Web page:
Population Statistic: Read. React. Repeat.
Tuesday, June 09, 2021

If you miss the experience of sitting in your car, squinting/gawking at a giant projection while futzing with your radio to find the accompanying audio, then be on the lookout for the spontaneously-organized outdoor movie showings that may crop up in your area.

Whatever the arrangement, guerrilla drive-ins give new meaning to the phrase “community theater.” People can get up, walk around and socialize during the show if they wish, with some MobMovs taking on the feel of tailgate parties.

Eric Kurland, 41, an independent filmmaker living in Los Angeles, runs a popular 4-year-old weekly showing, HollyMobMov.

“I miss the old drive-ins,” said Kurland, who remembers the thrill of seeing “Star Wars” in 1977 at a long-defunct Pennsylvania drive-in near his home. “It’s like nothing else, and people are really hungry for that kind of experience.”

And though they’re decidedly do it yourself-style, all aspiring MobMovers are urged to keep it legal and secure required approvals from property owners and film distributors, who charge roughly $150 to $300 for a showing. Guerrilla drive-ins are typically free, with attendees’ donations used to offset the organizer’s expenses.

I think I got to go to exactly one authentic drive-in movie, and I believe it was E.T.: The Extra-Terrestrial. My memory is pretty fuzzy on it, since I would have been 11 years old at that time. I remember it was a primitive affair, with a blurry image and scratchy sound, and therefore extremely unsatisfying. So, y’know, not much incentive for me to relive that experience.

by Costa Tsiokos, Tue 06/09/2021 11:51:08 PM
Category: Creative, Movies
| Permalink | Trackback | Feedback (1)


stripped gehr
A tanking economy called for a cutback on extravagance in Brooklyn’s proposed Atlantic Yards, and that meant saying goodbye to “starchitect” Frank Gehry and his arresting $1-billion NBA arena design.

So developer and New Jersey Nets owner Bruce Ratner went to Plan B: A basketball barn downsized in pricetag and aesthetics, and already being savaged accordingly:

Whatever you may have felt about Mr. Gehry’s design — too big, too flamboyant — there is little doubt that it was thoughtful architecture. His arena complex, in which the stadium was embedded in a matrix of towers resembling falling shards of glass, was a striking addition to the Brooklyn skyline; it was also a fervent effort to engage the life of the city below.

A new design by the firm Ellerbe Becket has no such ambitions. A colossal, spiritless box, it would fit more comfortably in a cornfield than at one of the busiest intersections of a vibrant metropolis. Its low-budget, no-frills design embodies the crass, bottom-line mentality that puts personal profit above the public good. If it is ever built, it will create a black hole in the heart of a vital neighborhood.

But what’s most offensive about the design is the message it sends to New Yorkers. Architecture, we are being told, is something decorative and expendable, a luxury we can afford only in good times, or if we happen to be very rich. What’s most important is to build, no matter how thoughtless or dehumanizing the results. It is the kind of logic that kills cities — and that has been poisoning this one for decades.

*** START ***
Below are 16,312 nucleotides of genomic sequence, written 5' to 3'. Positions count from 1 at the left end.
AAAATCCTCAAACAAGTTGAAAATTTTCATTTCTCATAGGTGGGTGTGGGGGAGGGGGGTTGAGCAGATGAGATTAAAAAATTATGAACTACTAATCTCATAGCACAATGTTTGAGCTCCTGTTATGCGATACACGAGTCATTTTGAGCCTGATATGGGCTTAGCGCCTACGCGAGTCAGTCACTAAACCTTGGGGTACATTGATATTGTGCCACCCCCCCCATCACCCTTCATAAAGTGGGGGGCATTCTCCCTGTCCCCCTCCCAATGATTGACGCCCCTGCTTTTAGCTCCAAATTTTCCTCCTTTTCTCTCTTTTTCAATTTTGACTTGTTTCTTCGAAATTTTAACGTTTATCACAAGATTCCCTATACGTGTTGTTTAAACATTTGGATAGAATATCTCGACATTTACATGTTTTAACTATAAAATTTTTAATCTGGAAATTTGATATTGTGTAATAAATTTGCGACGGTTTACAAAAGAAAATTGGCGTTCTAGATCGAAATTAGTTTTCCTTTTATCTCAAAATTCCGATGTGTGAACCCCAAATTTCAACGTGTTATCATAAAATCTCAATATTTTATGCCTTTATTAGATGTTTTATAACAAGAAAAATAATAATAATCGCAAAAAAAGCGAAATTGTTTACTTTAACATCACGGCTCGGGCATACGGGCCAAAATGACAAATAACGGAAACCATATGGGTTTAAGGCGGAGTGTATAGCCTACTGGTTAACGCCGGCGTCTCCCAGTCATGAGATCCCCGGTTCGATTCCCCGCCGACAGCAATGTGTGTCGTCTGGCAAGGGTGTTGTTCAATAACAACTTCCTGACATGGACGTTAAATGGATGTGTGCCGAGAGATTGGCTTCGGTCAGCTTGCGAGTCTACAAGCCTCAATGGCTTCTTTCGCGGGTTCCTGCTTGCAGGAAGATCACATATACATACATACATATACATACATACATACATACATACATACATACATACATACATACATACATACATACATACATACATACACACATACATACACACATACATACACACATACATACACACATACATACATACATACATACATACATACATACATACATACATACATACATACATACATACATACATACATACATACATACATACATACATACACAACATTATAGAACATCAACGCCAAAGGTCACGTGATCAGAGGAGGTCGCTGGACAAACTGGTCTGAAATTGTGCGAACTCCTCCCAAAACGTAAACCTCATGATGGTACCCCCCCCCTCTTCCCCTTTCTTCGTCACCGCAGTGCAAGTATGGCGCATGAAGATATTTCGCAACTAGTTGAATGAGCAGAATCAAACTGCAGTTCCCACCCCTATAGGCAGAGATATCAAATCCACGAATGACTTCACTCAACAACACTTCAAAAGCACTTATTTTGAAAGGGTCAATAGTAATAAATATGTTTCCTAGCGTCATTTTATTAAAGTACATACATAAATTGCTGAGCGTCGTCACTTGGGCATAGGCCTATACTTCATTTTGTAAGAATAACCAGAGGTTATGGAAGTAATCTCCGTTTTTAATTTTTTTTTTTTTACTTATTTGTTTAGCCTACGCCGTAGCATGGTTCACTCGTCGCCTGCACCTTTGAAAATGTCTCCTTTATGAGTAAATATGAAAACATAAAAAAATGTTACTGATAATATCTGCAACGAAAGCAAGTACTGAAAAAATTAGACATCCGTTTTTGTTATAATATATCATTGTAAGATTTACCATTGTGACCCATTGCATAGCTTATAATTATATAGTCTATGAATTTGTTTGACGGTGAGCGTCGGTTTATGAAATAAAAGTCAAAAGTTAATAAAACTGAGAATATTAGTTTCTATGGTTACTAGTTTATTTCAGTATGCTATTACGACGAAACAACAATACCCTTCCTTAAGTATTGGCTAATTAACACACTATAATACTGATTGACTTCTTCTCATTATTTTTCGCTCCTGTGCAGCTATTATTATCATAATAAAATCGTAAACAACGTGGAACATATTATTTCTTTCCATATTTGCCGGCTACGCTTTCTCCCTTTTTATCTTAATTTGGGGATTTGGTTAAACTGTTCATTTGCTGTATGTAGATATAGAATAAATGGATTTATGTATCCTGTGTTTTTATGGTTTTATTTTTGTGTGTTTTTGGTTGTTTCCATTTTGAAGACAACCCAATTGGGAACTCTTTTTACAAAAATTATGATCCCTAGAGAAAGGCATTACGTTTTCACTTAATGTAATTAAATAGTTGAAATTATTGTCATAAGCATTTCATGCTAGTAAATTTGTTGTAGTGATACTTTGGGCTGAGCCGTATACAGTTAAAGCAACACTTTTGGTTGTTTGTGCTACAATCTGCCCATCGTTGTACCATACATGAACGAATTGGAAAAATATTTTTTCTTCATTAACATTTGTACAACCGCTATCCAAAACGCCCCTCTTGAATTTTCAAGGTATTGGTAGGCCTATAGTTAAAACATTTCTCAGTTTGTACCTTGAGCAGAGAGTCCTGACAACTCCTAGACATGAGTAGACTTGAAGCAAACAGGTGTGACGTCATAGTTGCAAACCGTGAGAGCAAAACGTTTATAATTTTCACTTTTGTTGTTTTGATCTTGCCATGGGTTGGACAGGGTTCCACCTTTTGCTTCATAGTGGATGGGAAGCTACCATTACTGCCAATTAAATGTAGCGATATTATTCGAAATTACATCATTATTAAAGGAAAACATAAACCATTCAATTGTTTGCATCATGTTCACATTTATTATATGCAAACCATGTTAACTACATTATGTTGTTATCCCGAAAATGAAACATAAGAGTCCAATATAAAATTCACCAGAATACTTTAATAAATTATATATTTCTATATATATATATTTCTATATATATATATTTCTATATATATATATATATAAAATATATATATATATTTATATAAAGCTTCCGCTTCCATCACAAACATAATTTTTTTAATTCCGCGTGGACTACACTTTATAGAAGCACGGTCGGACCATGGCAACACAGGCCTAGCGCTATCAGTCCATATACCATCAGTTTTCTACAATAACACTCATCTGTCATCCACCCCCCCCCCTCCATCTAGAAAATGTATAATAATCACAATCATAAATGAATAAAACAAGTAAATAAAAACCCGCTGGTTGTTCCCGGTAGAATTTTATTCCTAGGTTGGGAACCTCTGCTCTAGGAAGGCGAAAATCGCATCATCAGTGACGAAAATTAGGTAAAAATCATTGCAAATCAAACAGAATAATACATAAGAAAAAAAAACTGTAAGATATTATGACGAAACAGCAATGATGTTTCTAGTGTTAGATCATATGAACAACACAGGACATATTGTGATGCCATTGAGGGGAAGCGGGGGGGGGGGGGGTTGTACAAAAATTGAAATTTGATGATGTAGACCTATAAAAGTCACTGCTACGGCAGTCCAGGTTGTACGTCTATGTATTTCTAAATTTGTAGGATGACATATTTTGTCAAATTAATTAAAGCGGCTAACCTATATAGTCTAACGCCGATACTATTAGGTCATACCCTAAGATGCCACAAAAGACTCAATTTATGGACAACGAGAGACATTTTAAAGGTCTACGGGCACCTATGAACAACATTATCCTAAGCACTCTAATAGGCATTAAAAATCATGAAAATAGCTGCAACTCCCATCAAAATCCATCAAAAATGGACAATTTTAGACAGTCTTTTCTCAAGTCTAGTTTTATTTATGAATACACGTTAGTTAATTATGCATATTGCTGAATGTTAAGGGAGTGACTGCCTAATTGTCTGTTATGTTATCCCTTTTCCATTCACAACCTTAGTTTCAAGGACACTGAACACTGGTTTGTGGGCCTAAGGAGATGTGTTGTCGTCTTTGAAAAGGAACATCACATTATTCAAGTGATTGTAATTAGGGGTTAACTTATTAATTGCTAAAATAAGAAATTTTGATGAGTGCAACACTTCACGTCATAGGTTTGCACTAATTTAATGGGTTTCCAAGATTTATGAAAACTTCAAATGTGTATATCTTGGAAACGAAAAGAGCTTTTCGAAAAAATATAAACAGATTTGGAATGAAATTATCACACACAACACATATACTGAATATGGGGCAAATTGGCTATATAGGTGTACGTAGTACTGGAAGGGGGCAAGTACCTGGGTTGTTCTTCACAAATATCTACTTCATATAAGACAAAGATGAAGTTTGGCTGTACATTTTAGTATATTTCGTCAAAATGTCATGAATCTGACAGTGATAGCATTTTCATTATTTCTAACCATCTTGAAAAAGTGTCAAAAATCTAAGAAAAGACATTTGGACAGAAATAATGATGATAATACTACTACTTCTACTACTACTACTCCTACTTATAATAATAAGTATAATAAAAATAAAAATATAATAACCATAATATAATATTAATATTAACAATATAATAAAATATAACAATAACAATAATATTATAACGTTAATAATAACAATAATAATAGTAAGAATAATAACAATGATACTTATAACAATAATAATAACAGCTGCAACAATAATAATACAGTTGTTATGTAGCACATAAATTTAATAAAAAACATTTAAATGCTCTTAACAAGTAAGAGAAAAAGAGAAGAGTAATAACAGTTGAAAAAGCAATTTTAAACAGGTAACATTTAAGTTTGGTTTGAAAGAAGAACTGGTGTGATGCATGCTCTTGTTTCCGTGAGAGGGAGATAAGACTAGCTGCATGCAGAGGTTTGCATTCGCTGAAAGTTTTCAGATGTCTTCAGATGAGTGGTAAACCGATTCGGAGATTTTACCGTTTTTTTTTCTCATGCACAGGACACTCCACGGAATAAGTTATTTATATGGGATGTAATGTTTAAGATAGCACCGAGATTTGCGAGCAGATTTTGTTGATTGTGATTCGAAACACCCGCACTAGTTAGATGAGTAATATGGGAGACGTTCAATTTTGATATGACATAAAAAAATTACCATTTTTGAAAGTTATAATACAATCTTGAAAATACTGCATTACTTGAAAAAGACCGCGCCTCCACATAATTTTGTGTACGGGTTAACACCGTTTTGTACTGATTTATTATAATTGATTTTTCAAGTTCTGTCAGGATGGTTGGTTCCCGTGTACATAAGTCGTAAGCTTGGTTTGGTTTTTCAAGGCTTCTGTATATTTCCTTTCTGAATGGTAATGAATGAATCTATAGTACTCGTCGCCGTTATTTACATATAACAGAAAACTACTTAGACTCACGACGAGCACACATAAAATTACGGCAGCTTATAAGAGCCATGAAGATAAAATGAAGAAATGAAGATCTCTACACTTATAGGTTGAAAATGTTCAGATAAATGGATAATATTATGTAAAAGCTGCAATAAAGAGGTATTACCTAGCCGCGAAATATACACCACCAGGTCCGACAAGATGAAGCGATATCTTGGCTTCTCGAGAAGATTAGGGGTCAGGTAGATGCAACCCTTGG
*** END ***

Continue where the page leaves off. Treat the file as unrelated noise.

Yes, a good deal of snobbery permeates this critique: Ellerbe Becket’s Kansas City pedigree alone amounts to an affront when considering large-scale development in the five boroughs. Metropolitan propriety bristles at any hint of importing structures that resemble flyover-country landmarks.

Still, it’s not like Ratner didn’t ask for it with this stripped-down shell. There really is nothing distinctive about this proposed facility — it’s just a generic roof to provide a covering for the 20,000 seats beneath it. It’s utilitarian, but obnoxiously so. And it’s certainly not born from a vacuum — a comparison with Gehry’s might-have-been makes the Ellerbe Becket design look that much cheaper (even if “cheaper” still adds up to around $800 million).

At this point, it’s obvious Ratner is merely salvaging the attempt to develop his patch of Brooklyn, with any mega-square-footage enclosure feasible for housing the relocated Nets. Last-ditch effort that’ll probably get ditched altogether.

by Costa Tsiokos, Tue 06/09/2021 10:38:10 PM
Category: Basketball, New Yorkin', SportsBiz
| Permalink | Trackback | Feedback (2)


Thought-provoking quote I came across in my readings today:

“A path has no value once you have arrived.” - Hujwiri

This is straight out of the canon of Muslim Sufism, which basically strips down Islam to a permanent in-the-moment experience with no past and no future. Thus, the act of discarding the means once the end is achieved.

Less mystically, it reminds me of the blase resistance I used to encounter when formatting published content for the insta-archiving and cross-categorization of Web presentation. It always amazed me how editors, writers, and other producers would purge themselves of their latest missives once deadline had come and gone, never looking back but always looking forward to the next piece. There’s a virtue in that, and plenty of people in all walks of life function that way. Still, so much for the value of institutional legacy.

by Costa Tsiokos, Tue 06/09/2021 01:52:33 PM
Category: Creative
| Permalink | Trackback | Feedback